Review : Passion Pit - Gossamer
PitchforkHere's an incomplete list of the subjects dealt with on Passion Pit's second album, Gossamer: immigration, alcoholism, economic disparity, suicide, mental illness, drugs, domestic abuse. So when Michael Angelakos sings, "I'm so self-loathing that it's hard for me to see," that should come across like a tremendous understatement. But two lines later, he cries "no one believes me, no not a single thing." That part cuts deep, since Passion Pit's 2009 debut LP, Manners, was an often dark and troubled record a lot of people chose not to take seriously due to its sugar-smacked synth pop and countless product placements. So it's no wonder that Angelakos' next words are "my brain is racing and I'll feel like I'll explode!" Three difficult years in the making, Gossamer is an overwhelming album about being overwhelmed, a bold and ultimately stunning torrent of maximalist musical ideas, repressed anger, and unchecked anxiety.
Perhaps it's fitting that Gossamer, so focused on failure and human frailty, should begin with a stumble. "Take a Walk" is a fairly by-the-numbers Passion Pit song. Nonetheless, there's a strange imbalance to it. The massed chorus of chipper vocals and the stoic, pavement-pounding verse feel mismatched. And while Angelakos' literal account of the financial troubles facing his Greek immigrant relatives is gut-wrenching and brave, it amounts to a curious fit on an album that's otherwise entirely personal. As a one-off, it would be an intriguing character study. As the leadoff track on Gossamer, it feels misplaced.
Luckily, "I'll Be Alright" doesn't allow much time for the disappointment to register. The joy-buzzer synths and Angelakos' falsetto scan as instant-gratification Passion Pit, but on both a musical and lyrical level, it's a raising of the bar, far more complex than anything the band has done to date. Consider the combination of its surging chorus and the synapse-frying barrage of microscopic jumpcuts, and you might have the weirdest and catchiest band on Warp, and the most dejected if you're really paying attention. The first line of "I'll Be Alright" could be a retroactive assessment on the day-glo Manners, asking "Can you remember ever having any fun?/ Cause when it's all said and done/ I always believed we were/ But now I'm not so sure." The effect is initially disorienting and uncomfortable: Do you escape into the comforts of the music or give into the lurid thrill of confrontation?...full text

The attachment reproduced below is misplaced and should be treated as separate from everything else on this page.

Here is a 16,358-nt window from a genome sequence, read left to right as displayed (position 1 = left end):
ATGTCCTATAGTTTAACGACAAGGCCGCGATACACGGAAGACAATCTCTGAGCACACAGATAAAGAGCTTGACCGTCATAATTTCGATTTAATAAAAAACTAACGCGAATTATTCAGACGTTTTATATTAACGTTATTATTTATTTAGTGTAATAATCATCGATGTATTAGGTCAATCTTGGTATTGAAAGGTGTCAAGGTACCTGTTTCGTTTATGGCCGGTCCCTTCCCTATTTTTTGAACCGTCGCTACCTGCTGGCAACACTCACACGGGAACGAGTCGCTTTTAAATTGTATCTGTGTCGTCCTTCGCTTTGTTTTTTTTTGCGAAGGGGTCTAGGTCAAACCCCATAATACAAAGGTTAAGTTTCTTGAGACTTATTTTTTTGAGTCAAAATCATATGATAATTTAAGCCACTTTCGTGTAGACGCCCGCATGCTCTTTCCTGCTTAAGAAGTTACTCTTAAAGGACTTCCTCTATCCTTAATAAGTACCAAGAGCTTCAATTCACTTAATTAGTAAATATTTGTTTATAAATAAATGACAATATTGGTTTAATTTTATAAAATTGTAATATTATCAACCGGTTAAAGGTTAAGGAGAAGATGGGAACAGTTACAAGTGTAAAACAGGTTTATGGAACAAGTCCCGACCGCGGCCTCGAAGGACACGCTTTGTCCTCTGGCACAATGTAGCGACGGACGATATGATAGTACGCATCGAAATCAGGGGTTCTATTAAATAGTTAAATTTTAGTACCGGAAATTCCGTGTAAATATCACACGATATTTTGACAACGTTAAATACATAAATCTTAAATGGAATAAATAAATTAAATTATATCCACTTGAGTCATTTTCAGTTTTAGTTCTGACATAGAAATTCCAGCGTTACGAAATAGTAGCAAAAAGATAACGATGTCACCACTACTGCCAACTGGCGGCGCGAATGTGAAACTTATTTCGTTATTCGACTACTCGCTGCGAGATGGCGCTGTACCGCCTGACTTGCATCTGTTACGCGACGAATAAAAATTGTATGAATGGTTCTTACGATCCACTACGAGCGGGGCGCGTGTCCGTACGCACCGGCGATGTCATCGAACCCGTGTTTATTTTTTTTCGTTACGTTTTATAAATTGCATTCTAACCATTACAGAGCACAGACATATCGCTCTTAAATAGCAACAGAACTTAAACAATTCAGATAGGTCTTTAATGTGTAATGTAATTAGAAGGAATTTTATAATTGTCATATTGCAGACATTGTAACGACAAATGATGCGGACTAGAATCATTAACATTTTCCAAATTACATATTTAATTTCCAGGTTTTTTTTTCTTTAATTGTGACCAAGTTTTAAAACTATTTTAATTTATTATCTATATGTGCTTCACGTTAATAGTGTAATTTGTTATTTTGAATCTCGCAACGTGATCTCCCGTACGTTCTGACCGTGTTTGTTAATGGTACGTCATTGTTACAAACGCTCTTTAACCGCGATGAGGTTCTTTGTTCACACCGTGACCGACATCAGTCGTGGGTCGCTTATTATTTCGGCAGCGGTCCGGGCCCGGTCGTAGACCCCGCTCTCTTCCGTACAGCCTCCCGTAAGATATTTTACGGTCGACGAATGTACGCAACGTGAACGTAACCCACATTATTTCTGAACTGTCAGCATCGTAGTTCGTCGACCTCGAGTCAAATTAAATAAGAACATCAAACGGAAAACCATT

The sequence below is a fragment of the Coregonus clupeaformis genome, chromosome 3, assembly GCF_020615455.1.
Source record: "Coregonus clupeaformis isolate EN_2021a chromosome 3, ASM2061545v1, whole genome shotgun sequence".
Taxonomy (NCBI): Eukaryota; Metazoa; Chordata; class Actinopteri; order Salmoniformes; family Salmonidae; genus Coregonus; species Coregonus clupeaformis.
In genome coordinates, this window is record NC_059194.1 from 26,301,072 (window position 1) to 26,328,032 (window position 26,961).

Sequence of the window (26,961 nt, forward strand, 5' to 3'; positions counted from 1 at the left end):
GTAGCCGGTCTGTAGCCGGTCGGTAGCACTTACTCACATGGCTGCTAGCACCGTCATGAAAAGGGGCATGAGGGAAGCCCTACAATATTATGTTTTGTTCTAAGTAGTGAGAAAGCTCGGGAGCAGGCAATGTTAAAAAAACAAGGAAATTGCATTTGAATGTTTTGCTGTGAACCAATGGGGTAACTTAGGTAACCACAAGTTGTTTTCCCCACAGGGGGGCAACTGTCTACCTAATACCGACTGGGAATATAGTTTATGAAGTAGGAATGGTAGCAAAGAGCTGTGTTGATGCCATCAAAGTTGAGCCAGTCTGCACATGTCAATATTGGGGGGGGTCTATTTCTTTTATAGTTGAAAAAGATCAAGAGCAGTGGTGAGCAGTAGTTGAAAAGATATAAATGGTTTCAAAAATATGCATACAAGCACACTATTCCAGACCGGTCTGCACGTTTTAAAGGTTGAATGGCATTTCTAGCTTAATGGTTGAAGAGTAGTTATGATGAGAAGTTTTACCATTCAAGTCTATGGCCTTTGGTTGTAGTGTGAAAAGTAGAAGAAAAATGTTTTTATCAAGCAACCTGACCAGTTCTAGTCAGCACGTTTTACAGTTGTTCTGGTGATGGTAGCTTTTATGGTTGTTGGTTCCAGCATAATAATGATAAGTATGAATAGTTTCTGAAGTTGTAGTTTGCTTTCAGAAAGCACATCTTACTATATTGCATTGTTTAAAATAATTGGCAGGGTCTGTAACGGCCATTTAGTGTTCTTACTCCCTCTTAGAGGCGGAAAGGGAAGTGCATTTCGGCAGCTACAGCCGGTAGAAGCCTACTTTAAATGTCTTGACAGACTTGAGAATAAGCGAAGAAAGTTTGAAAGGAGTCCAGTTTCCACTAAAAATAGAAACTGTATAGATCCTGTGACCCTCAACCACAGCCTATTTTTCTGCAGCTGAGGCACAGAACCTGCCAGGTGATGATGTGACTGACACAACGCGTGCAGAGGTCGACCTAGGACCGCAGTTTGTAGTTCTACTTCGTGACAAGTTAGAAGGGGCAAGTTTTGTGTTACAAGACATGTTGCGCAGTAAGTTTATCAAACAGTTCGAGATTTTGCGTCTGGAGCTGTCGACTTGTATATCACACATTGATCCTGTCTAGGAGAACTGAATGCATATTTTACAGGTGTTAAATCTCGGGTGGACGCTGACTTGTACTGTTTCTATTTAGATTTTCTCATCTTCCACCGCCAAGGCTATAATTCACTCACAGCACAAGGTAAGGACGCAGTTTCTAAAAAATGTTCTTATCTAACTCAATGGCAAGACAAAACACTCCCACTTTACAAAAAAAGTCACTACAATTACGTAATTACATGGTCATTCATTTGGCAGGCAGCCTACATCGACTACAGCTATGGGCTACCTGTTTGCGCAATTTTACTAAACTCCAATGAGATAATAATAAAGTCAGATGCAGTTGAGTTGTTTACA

PrettymuchamazingEarlier this week, Passion Pitís Michael Angelakos revealed, in a Pitchfork cover story, that he has been struggling with bipolar disorder since the age of 18. The piece, which goes into great detail about Angelakosí ongoing battle with the disorder Ė a battle that seems to have intensified in the wake of Passion Pitís abrupt entrance into the spotlight Ė sheds light on the bandís recent show cancelations and Angelakosí promise to ďwork on improving my mental health.Ē It also, to a large degree, presents better context in which to understand Passion Pitís music ó shimmering and manic but pegged to a dark underside.
Gossamer, Passion Pitís second full-length release, comes nearly three years after the bandís debut album, Manners, which itself dropped almost a year after Angelakosí Valentineís Day demos caught the attention of music blogs and major labels in 2008. The gestation period, long by todayís publish-or-perish standards, belies a record that wasnít easy for Angelakos to make. Itís not the easiest to listen to, either. Dark topics and production difficulties slam against Passion Pitís glittery sound to create an album that, while peppered with catchy melodies, is overstuffed and under-edited. Gossamer is a tortured beast, disguised in a crunchy candy shell....full text
GuardianIf cyber-chatter translated into record sales, Massachusetts five-piece Passion Pit would be up there with fellow electro-candy merchants MGMT, rather than stalling at No 51 in 2009. Who knows why they failed to catch fire? It wasn't for want of either imagination or tunes, both of which are abundantly present on their second album. Songwriter and falsetto lead vocalist Michael Angelakos probably thinks too much ("It's an album about making an album that's straining [your] relationship," he has said), and indeed his moods swing wildly Ė on the clattering On My Way, he's optimistic ("All these demons, I can beat'em"), but he and his girl are "heartbroken and numb" on the funky build-up of Cry Like a Ghost. Yet his ability to create sunlight and sparkle with an arsenal of sequencers and computers remains consistent, and is the album's real point of interest. The squeals and buzzes and warped samples are manipulated into buoyant songs that float like, well, gossamer. A big moment is the ethereal R&B pastiche Constant Conversations, with Swedish a cappella trio Erato, but there are virtually no duds here....full text
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